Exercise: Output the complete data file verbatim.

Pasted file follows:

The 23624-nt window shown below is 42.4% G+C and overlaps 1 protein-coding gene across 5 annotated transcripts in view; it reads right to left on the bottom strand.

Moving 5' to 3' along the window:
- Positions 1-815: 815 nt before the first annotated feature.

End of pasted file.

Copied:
The 23624-nt window shown below is 42.4% G+C and overlaps 1 protein-coding gene across 5 annotated transcripts in view; it reads right to left on the bottom strand.

Moving 5' to 3' along the window:
- Positions 1-815: 815 nt before the first annotated feature.